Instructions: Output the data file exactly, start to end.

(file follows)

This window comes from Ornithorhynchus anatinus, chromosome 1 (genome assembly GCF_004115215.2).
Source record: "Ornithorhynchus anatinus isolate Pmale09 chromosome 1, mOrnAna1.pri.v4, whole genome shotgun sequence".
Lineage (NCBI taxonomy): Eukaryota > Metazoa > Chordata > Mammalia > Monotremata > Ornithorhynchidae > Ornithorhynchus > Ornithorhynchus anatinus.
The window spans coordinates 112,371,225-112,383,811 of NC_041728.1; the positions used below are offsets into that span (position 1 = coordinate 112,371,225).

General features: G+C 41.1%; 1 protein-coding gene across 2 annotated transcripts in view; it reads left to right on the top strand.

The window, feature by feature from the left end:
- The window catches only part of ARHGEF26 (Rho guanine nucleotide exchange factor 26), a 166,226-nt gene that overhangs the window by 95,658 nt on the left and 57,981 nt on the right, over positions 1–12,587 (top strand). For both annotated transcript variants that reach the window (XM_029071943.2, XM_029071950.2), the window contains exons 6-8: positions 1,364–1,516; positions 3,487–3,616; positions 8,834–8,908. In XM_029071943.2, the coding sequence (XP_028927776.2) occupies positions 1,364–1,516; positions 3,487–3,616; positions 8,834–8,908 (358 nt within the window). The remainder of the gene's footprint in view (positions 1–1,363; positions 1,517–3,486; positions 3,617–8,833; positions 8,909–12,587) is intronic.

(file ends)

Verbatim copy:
This window comes from Ornithorhynchus anatinus, chromosome 1 (genome assembly GCF_004115215.2).
Source record: "Ornithorhynchus anatinus isolate Pmale09 chromosome 1, mOrnAna1.pri.v4, whole genome shotgun sequence".
Lineage (NCBI taxonomy): Eukaryota > Metazoa > Chordata > Mammalia > Monotremata > Ornithorhynchidae > Ornithorhynchus > Ornithorhynchus anatinus.
The window spans coordinates 112,371,225-112,383,811 of NC_041728.1; the positions used below are offsets into that span (position 1 = coordinate 112,371,225).

General features: G+C 41.1%; 1 protein-coding gene across 2 annotated transcripts in view; it reads left to right on the top strand.

The window, feature by feature from the left end:
- The window catches only part of ARHGEF26 (Rho guanine nucleotide exchange factor 26), a 166,226-nt gene that overhangs the window by 95,658 nt on the left and 57,981 nt on the right, over positions 1–12,587 (top strand). For both annotated transcript variants that reach the window (XM_029071943.2, XM_029071950.2), the window contains exons 6-8: positions 1,364–1,516; positions 3,487–3,616; positions 8,834–8,908. In XM_029071943.2, the coding sequence (XP_028927776.2) occupies positions 1,364–1,516; positions 3,487–3,616; positions 8,834–8,908 (358 nt within the window). The remainder of the gene's footprint in view (positions 1–1,363; positions 1,517–3,486; positions 3,617–8,833; positions 8,909–12,587) is intronic.